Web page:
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By John MassonJan. 28, 2013
Back when Shuping Qi, '12, was a scientist, she had to work hard to remember what life was like outside the lab.
Qi, who earned a PhD in pharmacology, spent most of her time there, after all, and sometimes found herself wondering whether it might be better for her to break out and see what the wider world might hold.
"I was a scientist, but I didn't like the environment," said Qi, who was doing brain tumor research. "It was a pretty hard decision to leave, but I figured I wanted to be in a more dynamic environment."
Fortunately, Qi had a few cards up her sleeve when she decided to leave UCLA. Having grown up in Beijing and Hong Kong, she spoke both Chinese and nearly unaccented English. She also had an interest in IP law—and a continuous thirst for learning.
"I've never been a totally goal-oriented person," she said. "I just love learning. It's fun. And I want to enjoy the process."
So Qi applied to Michigan Law, was admitted, and left California behind.
"I came here because it's a good school," she said. "I also heard it was strong in patent law, and that appealed to me at the time."
But a funny thing happened as Qi progressed through law school. She found herself becoming more interested in transactions. She signed up for Michigan Law's International Transactions Clinic and spent a year and a half working on a deal involving a lab agreement for Pilus Energy, a company with a proprietary technology for converting contaminants in water into energy. Pilus intends to implement that technology in China and has been working with the ITC through the California-based firm of Shaub & Williams.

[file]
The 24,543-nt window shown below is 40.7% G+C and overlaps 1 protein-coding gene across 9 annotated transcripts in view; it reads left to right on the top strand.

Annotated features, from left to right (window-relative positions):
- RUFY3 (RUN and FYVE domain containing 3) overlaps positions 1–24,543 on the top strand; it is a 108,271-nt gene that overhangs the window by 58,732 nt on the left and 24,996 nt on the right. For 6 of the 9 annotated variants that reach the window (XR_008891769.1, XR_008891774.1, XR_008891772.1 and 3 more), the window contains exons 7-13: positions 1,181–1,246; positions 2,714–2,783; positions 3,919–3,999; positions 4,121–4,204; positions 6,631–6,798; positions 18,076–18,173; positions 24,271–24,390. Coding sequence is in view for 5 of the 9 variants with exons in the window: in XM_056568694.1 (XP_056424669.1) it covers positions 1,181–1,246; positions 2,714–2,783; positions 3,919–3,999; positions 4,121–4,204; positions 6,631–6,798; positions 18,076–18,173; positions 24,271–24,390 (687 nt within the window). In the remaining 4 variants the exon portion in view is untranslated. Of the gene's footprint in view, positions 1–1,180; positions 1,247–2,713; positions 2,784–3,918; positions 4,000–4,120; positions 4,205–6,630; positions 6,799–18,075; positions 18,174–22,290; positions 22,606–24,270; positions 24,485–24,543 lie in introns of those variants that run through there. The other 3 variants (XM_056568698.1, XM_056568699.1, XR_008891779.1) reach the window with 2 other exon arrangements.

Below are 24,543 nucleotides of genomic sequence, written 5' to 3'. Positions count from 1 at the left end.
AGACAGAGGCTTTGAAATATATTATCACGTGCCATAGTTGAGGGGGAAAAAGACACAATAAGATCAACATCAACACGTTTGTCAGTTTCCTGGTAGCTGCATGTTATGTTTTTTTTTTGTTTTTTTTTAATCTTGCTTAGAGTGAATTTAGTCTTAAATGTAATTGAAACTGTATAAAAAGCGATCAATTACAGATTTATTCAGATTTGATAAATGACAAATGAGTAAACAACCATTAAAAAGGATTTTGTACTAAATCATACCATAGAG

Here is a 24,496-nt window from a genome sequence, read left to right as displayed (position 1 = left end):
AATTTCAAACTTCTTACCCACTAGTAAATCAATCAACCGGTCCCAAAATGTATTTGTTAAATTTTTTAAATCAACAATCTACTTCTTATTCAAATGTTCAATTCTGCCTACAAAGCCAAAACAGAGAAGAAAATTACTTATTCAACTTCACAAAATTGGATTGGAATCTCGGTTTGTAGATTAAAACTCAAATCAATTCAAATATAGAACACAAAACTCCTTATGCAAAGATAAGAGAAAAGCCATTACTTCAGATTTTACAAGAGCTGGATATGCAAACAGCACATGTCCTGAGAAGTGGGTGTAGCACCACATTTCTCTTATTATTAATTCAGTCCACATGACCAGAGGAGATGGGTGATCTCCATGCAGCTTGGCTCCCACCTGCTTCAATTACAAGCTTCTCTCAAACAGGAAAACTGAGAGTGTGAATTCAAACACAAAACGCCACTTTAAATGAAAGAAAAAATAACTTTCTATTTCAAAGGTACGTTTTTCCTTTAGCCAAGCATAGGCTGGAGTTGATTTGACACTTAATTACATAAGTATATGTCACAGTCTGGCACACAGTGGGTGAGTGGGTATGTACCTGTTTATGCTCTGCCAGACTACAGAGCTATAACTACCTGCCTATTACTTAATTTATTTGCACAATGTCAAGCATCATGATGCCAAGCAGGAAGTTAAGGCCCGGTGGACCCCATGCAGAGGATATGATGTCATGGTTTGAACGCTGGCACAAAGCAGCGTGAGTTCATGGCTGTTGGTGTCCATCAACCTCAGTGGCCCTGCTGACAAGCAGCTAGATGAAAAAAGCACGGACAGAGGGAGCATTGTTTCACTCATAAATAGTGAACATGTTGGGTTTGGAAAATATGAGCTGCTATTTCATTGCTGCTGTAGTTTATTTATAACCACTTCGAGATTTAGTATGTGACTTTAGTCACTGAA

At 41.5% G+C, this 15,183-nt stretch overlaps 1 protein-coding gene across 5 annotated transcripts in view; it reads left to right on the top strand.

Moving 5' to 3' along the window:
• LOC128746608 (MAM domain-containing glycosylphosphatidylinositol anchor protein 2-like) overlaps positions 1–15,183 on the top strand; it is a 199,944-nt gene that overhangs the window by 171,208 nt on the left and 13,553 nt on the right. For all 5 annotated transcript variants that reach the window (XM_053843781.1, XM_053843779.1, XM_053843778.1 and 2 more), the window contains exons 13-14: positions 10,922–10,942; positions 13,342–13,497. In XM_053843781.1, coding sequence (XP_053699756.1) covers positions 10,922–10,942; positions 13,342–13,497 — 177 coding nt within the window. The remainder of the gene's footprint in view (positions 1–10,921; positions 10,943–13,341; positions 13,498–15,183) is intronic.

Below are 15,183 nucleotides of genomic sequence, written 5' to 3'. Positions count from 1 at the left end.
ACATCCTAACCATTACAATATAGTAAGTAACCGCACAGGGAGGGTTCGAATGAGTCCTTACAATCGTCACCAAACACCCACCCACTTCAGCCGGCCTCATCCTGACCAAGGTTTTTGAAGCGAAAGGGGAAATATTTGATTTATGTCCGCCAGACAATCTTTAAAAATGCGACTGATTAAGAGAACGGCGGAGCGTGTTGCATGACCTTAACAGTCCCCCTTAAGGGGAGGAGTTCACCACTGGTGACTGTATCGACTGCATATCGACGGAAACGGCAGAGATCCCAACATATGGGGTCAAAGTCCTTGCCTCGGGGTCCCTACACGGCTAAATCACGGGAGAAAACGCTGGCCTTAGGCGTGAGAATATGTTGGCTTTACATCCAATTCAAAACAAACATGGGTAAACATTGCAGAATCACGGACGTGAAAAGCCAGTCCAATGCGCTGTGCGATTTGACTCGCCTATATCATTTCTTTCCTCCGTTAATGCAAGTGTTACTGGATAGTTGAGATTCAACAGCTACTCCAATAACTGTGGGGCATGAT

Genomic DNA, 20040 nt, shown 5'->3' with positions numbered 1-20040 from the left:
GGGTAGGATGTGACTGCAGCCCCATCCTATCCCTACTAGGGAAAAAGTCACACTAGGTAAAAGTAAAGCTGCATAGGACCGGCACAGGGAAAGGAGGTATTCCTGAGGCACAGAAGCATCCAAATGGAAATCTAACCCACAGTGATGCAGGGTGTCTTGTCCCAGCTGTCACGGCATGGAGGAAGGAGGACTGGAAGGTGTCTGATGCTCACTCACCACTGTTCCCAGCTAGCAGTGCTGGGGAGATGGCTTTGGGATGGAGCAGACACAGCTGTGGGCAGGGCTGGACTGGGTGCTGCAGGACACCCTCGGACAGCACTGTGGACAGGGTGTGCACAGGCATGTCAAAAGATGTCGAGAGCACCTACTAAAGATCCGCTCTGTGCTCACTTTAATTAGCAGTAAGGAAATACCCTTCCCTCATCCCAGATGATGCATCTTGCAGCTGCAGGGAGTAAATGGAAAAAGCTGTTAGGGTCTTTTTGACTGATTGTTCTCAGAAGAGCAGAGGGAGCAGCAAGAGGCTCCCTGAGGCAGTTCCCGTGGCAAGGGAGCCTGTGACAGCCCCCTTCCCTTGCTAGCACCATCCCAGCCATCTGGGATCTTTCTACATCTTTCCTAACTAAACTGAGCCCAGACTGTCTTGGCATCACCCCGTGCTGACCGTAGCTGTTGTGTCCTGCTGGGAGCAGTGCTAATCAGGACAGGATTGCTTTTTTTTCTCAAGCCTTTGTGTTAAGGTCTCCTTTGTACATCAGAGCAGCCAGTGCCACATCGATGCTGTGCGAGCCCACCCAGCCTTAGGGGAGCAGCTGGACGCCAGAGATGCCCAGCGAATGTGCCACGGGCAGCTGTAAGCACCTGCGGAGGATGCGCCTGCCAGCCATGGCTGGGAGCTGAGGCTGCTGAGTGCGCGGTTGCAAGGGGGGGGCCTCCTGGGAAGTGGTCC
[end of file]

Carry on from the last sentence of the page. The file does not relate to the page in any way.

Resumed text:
"This has been a really interesting one, first because it's IP related," Qi said of the Pilus deal. "Plus, it involves a lot of business stuff going on. We spent a lot of time trying to figure out the right transaction structure."
For Qi, one of the most interesting parts of the deal was the biotech. "They have a bacteria-based robot, which does a lot of things, all based on genetically engineered bacteria," Qi said. "So we needed to understand the technology itself, and my biology background was really useful in helping me understand what is going on with that technology."
Qi had another advantage, as well.
"Coming from China helps me understand the cultural side a little better," she said. "Say we're working on a draft between Pilus and a Chinese university. Understanding the culture there helps us frame our issues; for example, whether China would have regulation on this sort of licensing. Would they be ok with transporting bacteria over the border? These are all issues that a cultural background would help understand."
Cultural awareness has its limits, of course; questions of Chinese law still must be referred to Chinese attorneys.
"Whenever it comes to a specific local law issue, we consult a local lawyer over there," Qi said. "But it's still nice to have the background, so we could sort of see the questions before they come up."
For Qi, the bottom line is clear after working on the Pilus deal for a year and a half.
The exposure to transactional law at Michigan Law kindled an interest that she'll pursue now that she's graduated. She's set to begin work in Hong Kong for a British firm that specializes in advising European and Asian corporations on accessing American capital markets.
"I was interested in IP law when I got here—that's a natural path for scientists," she said. "But I guess I became more interested in transaction law, instead. Because it's a puzzle, like a translation thing."
Law school, she added with a laugh, can have a strange effect on people.
"It's kind of transformative. It really changes your thinking process," she said. "I know it changed me. I'm able to look at one issue from several perspectives now, and I don't jump to conclusions."
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